Full wavelengths have rather large impedances so of course a SWR through the roof....especially if the coax has become the 'antenna'! Wink

...

Radio is a 'fun' hobby, just when we think we're doing well something throws a spanner in the works and we have to learn a bit more. I'm always impressed with the operator who has more test gear than radios. Wink


More of my waffle but all in the spirit of helping.

Thanks Victor! All waffle greatly accepted at this end!

Funny you mentioned the coax becoming the antenna as when I put everything back how it was, I checked the SWR on the original system and suddenly it s way higher than before! Then I remembered I had not swapped the coax at the antenna end so I was running a 15m coax with no silver rod - doh! But the SWR in this case was only about 5:1. So yes all this is crazy stuff.

Further to the 'coax as antenna' if I don't get the figure what's up then it is a good excuse to muck about further and make a T2LT from it. Nothing to lose there I guess except some time spent.

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PostSubject: Re: RG58 / RG213 and SWR   RG58 / RG213 and SWR Icon_minitimeSun May 09, 2021 10:26 pm

You're more than welcome Ian, I am still learning things everyday myself.
(Hoping the learning never stops as it's so enjoyable.)


I'm very much a fan of learning by experience as well as reading to further understand, but honestly only take it so far. It's one thing to be aware of CMC or Common Mode Currents and such like, but knowing every intrinsic detail becomes rather boring and unnecessary. Wink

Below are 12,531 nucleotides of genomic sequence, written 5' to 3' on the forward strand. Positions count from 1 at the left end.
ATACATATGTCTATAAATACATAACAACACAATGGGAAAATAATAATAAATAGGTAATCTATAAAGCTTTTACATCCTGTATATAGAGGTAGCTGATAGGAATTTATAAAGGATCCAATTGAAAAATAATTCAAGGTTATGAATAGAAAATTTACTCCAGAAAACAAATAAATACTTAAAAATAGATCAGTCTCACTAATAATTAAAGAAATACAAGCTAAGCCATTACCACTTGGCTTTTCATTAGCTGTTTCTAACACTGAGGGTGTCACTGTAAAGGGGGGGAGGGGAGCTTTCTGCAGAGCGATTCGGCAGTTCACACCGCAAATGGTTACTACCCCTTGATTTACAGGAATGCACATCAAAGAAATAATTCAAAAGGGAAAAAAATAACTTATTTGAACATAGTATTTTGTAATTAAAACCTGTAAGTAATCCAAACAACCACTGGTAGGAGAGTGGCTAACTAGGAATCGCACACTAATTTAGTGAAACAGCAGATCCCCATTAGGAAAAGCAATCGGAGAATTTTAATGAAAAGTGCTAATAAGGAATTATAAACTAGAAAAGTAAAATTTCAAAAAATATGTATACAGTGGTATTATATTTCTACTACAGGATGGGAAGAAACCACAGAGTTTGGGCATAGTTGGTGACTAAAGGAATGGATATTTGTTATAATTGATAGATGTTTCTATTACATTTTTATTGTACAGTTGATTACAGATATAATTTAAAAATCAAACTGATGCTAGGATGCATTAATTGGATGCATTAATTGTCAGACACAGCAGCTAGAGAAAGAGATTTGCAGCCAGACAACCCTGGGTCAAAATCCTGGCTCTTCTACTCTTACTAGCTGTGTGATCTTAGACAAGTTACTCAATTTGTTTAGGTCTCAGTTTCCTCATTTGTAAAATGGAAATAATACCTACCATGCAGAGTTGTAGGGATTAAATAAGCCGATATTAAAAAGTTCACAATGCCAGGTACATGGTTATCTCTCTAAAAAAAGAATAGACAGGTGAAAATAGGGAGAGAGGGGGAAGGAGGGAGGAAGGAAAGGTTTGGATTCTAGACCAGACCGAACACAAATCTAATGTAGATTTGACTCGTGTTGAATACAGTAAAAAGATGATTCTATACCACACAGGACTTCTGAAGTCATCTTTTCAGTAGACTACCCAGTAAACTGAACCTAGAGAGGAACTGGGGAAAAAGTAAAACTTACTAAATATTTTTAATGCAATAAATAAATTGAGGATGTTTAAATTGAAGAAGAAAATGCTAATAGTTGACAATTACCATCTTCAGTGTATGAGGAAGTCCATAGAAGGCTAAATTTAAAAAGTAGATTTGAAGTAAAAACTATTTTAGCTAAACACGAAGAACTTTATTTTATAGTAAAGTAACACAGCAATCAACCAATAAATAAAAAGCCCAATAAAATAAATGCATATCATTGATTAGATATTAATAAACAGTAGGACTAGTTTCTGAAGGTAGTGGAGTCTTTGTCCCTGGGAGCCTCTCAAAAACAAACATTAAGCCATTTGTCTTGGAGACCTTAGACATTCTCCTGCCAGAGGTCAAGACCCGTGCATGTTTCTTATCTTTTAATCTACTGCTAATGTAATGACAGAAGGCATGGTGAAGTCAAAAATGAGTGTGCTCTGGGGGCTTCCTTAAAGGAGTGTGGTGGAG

A T2LT or sleeved dipole, home constructed can be a great way of learning, but I give fair warning that it can also be frustrating. They usually work first time but when they don't you'll chase your tail as to why not! (Most start all over again and either rewarded with success or give up in failure.) 

I built one recently for VHF work and had the clever idea of using stub matching and a colinear section to make it a VHF/UHF dual bander.....built the damn thing three times before I got it right!!
(Used an 'ugly balun' or air wound coax choke to tame that bugger too. Wink)


Might be worth giving an air wound choke a shot first, it'll only take a bit of time to essentially coil up some coax at the antenna end. Pretty much what you'd be doing with a T2LT anyway.


Discoveries aren't usually heralded with the exclamation of "Eureka!", but with the words " Woah....that's weird".
It's the "Why did it do that?" pursuit that makes it all fun.


Keep enjoying yourself mate and always ask questions. It's how we learn, grow and keep our mind healthy. Smile
(But don't be afraid of the 'bores' who've succumbed to the facts & figures!)


All the best,
Victor
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PostSubject: Re: RG58 / RG213 and SWR   RG58 / RG213 and SWR Icon_minitimeMon May 10, 2021 4:53 pm

Captain Fantastic wrote:

I don't have much electronic gear, no dummy load either.

What happens when the core is damaged, does that mean split, so stuff 'leaks' out?

Na, nothing messy, but a few final stage transistors have taken a nosedive from that.
One last thought.

I had heard of a Ebay sleeze ball or two selling cheap 'unbadged' 75 ohm coax as 50 ohm in the past.

So nowadays, I reckon the same thing could be a danger.
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Victor